Deonte Osayande is a former track and field sprinter turned writer from Detroit, Mi. His essays and poems have won many awards and have been published in numerous publications. He has a chapbook, Cover the Sky With Crows, with ELJ Publications and his first full collection of poetry, Class, will be out with Urban Farmhouse Press in 2017.


     Gradual Transformations

Deonte Osayande


My name becomes a disguise, makes

many transformations

out of me. To some it says immigrant, others


say ghetto, most can't pronounce it. Instead

they say crow, spade, monkey, tar baby, jungle

bunny. My first track coach pairs me against Marcel, dog


eat dog. Bark versus bite. He be beagle, I remain

rabid unless around her. She is the black girl, my girlfriend

the tortoise. I'm her hare, growing, following


her movements in every race. She doesn't lose, just

finishes significantly later than everyone else. Someone asks

if the black girl knows she has already been beaten, as if


the black girl hasn't always survived beatings. Weeks later

the two of you go skating around the corner from her home

in the suburbs. Her neighbor's dog gets loose and she runs


half a block away faster than you've ever seen. After this

burst of speed you think back to how she made the crowd

wait and watch at the track meet. Years later Marcel is in the casino


waving when he sees you. What are the odds? You can tell

he doesn't remember anything he said to you in the past. You are still

running. The black girl is still running. He is still running.


Dinner Discussions

Deonte Osayande


My aquarium breathed family enjoys

cooking crab legs. I crawl into my corner

of the house during many gatherings, eating lemons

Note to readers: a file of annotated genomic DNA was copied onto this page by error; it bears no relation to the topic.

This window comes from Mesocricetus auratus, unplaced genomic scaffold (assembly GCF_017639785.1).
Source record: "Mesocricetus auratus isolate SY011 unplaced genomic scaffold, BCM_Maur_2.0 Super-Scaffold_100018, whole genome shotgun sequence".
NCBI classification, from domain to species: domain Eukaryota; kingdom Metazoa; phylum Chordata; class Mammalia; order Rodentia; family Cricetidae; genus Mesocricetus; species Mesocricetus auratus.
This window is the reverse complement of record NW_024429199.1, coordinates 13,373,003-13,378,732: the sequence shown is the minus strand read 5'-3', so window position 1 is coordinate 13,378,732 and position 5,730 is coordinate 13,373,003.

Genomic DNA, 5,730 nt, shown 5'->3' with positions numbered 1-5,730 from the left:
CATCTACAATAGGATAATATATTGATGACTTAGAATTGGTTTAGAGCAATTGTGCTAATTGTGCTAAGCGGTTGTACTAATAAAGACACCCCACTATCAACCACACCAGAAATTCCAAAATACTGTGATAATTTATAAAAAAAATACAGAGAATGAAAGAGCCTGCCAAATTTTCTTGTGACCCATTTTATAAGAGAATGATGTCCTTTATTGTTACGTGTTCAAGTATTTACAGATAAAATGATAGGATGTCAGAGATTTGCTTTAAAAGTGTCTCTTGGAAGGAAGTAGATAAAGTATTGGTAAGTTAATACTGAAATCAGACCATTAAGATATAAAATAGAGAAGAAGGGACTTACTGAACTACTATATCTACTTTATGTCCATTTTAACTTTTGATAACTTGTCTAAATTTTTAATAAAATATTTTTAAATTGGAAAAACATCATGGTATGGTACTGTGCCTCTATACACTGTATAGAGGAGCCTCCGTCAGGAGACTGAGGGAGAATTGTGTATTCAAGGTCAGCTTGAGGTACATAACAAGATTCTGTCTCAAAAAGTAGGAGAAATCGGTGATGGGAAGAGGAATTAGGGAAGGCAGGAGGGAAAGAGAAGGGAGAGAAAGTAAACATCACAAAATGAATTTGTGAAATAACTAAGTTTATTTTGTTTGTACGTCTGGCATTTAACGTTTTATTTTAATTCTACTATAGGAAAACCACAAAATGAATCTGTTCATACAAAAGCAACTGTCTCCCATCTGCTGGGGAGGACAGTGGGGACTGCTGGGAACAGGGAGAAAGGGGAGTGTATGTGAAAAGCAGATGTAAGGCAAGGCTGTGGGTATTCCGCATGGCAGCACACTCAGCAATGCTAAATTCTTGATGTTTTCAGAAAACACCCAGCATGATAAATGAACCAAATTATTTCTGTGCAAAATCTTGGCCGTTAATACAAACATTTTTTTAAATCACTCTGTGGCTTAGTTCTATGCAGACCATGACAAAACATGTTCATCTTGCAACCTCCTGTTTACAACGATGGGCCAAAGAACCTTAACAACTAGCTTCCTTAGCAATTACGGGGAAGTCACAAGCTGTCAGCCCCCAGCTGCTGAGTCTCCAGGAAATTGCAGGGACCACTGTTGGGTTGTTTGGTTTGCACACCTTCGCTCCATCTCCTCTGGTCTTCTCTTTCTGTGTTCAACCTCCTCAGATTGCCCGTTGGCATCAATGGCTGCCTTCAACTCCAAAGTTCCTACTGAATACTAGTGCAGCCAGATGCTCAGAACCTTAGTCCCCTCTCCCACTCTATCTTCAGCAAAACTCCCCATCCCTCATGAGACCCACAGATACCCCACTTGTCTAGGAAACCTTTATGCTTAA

like apples, familiar with the taste of bitterness. My teeth

sizzle every time although I don't flinch

as if my skin was thick. I know how my words can be enough


to produce gunfire. Another day, another grand jury, another

indictment. It doesn't even come up in dinner discussions

much anymore. The conversation shifts, some cousins


start fishing for compliments. I reel back my insecurities,

thankful that I'm a rabbit's foot. Not currently facing

police who would show up here because they were called, called


because they aren't here for us.  Everywhere

inside the fish tank there are reflections

looking ready to consume who they mirror.



Deonte Osayande


I don't often dance, music is my guilty

pleasure. What I listen to is the key

to the memories I lock out, demons yet to be


exorcised. Somewhere there's a household

built with Jenga blocks. There is a marriage

held up by a support beam of twigs. There's a wife


who I haven't spoken to in years, keeping me

behind a lock and key her husband can never open. I'm the skeleton

in their basement closet and all because I didn't know


about him doesn't mean I'm innocent. I get having

demons. Somewhere there's a house

full of people I haven't talked to in years.


In a way I am still there, haunting them. It's not

what I mean to do. I try to move on from it but when I look

down at my feet, there are so many locks.